Meatworkers fight for conditions

Last updated 05:00 01/03/2012

Relevant offers


Low dairy payout drains $7.5b from NZ economy Southland farmer fined $36,000 for Oreti River changes Navigating the highway during peak milk Numbers of bobby calf deaths fall this season Wet spring weather squeezes milk production Edendale milk silo collapse cost set to hit $45 million - Mercer Westland shareholders critical of company direction Bobby calf cruelty home detention sentence hangs in the balance Entries slow coming for Marlborough young farmer awards Extra staff and water crucial for dairy farm production boost

While meat workers recognise business is getting tougher for Affco they're not about to be forced into unreasonable working conditions, said a 25-year veteran of the company's Moerewa plant.

All 1460 residents of the small Northland town are bracing for hardship as 122 union workers were locked out yesterday due to ongoing wrangling over a new collective agreement.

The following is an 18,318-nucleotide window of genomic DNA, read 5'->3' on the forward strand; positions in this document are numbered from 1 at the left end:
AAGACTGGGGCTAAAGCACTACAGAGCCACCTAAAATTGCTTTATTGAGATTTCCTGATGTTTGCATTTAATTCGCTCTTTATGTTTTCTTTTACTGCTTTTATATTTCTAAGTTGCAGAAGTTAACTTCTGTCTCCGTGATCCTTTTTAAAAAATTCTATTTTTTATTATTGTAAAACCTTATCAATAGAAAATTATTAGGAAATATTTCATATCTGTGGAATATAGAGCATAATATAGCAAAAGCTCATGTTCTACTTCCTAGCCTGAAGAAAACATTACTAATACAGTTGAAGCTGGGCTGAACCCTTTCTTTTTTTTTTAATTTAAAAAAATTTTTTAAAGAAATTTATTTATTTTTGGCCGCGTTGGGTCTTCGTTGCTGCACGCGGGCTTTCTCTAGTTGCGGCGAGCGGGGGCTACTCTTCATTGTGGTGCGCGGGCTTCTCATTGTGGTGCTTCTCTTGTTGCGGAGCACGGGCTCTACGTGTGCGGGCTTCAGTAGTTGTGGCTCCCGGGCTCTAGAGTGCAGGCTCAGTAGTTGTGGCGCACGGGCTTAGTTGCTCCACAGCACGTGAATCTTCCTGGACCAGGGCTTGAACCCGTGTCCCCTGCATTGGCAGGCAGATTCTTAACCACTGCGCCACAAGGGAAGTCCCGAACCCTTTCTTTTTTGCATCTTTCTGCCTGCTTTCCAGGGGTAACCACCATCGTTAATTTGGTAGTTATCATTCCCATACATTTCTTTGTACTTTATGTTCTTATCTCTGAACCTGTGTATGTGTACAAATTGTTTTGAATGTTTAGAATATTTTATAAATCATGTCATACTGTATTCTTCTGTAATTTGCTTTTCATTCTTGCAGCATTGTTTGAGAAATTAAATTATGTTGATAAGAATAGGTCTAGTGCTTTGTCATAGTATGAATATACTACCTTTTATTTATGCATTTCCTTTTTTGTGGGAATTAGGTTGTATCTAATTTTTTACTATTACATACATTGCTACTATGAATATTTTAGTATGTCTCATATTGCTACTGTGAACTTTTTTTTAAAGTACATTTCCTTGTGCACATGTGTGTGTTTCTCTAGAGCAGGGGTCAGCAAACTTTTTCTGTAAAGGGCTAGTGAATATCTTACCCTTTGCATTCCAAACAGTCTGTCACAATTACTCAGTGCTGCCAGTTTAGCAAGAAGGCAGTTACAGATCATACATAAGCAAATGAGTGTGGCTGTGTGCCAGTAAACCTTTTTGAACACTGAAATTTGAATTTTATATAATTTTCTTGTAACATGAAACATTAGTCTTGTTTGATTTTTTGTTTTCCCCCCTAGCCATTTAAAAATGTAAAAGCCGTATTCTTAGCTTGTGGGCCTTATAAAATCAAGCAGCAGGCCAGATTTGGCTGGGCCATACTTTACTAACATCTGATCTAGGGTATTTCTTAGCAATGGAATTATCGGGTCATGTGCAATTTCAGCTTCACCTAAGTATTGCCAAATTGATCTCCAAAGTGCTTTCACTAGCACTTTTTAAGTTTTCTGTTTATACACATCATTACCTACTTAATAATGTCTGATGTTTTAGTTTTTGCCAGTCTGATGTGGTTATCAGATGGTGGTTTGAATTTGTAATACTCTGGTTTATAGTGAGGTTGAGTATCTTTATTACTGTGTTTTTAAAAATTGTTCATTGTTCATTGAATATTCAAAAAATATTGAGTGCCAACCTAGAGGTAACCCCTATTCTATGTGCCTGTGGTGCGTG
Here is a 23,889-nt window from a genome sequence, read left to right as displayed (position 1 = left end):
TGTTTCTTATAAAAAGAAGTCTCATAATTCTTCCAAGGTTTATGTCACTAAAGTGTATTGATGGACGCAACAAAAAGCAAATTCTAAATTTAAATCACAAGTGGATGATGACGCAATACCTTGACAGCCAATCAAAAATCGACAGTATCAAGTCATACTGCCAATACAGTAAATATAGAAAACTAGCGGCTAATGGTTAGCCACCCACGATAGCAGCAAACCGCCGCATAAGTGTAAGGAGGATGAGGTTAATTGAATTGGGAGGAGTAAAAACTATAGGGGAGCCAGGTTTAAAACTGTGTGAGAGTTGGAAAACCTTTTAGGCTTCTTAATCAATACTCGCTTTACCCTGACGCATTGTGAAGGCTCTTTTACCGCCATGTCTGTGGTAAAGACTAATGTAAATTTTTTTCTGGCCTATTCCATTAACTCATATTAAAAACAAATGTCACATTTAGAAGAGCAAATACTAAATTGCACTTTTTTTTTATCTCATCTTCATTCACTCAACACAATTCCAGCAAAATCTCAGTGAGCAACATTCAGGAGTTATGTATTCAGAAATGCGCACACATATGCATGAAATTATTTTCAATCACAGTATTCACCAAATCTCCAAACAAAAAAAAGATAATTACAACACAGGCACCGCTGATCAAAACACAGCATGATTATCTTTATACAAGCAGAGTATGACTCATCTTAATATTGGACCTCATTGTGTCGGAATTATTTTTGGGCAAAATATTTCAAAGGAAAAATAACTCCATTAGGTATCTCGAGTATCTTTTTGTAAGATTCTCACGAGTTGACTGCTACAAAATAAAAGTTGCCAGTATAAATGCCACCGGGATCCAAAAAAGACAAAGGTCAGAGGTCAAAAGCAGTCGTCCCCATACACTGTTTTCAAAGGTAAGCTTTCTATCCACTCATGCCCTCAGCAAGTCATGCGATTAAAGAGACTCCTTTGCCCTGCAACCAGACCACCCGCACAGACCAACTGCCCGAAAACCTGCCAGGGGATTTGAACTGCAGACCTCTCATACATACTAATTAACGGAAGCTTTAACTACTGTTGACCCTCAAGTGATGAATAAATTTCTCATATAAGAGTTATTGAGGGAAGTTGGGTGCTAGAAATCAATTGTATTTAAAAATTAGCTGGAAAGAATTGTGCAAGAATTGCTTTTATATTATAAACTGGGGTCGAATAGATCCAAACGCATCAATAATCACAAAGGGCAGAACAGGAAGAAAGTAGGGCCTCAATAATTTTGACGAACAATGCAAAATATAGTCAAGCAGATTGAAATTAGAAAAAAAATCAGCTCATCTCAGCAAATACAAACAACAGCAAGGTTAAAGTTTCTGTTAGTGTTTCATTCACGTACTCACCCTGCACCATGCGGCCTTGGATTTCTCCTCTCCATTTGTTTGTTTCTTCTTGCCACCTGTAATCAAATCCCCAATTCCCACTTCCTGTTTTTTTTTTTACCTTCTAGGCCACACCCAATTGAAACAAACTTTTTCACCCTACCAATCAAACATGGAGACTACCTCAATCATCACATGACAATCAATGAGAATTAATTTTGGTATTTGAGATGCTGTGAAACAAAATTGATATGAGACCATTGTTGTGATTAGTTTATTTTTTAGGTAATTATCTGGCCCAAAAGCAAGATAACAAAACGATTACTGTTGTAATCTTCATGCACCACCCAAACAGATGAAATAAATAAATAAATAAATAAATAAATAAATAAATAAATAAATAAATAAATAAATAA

They represent almost 70 per cent of Affco's workforce and around 8 per cent of Moerewa's estimated overall population.

Northland has the country's highest unemployment rate – 8.3 per cent, according to Statistics New Zealand figures.

Affco, now privately owned by the Talley family, issued the lock-out notice to the New Zealand Meat Workers Union on Tuesday for an "indefinite" period, affecting 762 workers across plants at Moerewa, Manawatu, Imlay, Horotiu and Wairoa.

About 30 union workers had been kept on at the Moerewa plant in addition to those on individual contracts, said the plant's Meatworkers' Union secretary, Laurie Nankivell, who has been working there since 1977.

Nankivell said the union's stand wasn't about money, but about maintaining working conditions and collective contract rights.

But the lockout would have a huge effect on the community as it was the area's biggest employer by far.

Nankivell had organised Work and Income New Zealand seminars at the Moerewa Rugby Club to help affected workers assess their income options.

He said he would also deliver updates on the union's position and the process of mediation at the meeting. Fairfax NZ

Ad Feedback


Special offers
Opinion poll

Is it time for authorities to introduce tougher penalties for poaching?



Vote Result

Related story: Booby traps for poachers cost farmers

Featured Promotions

Sponsored Content

Agri e-editions

Digital editions

Read our rural publications online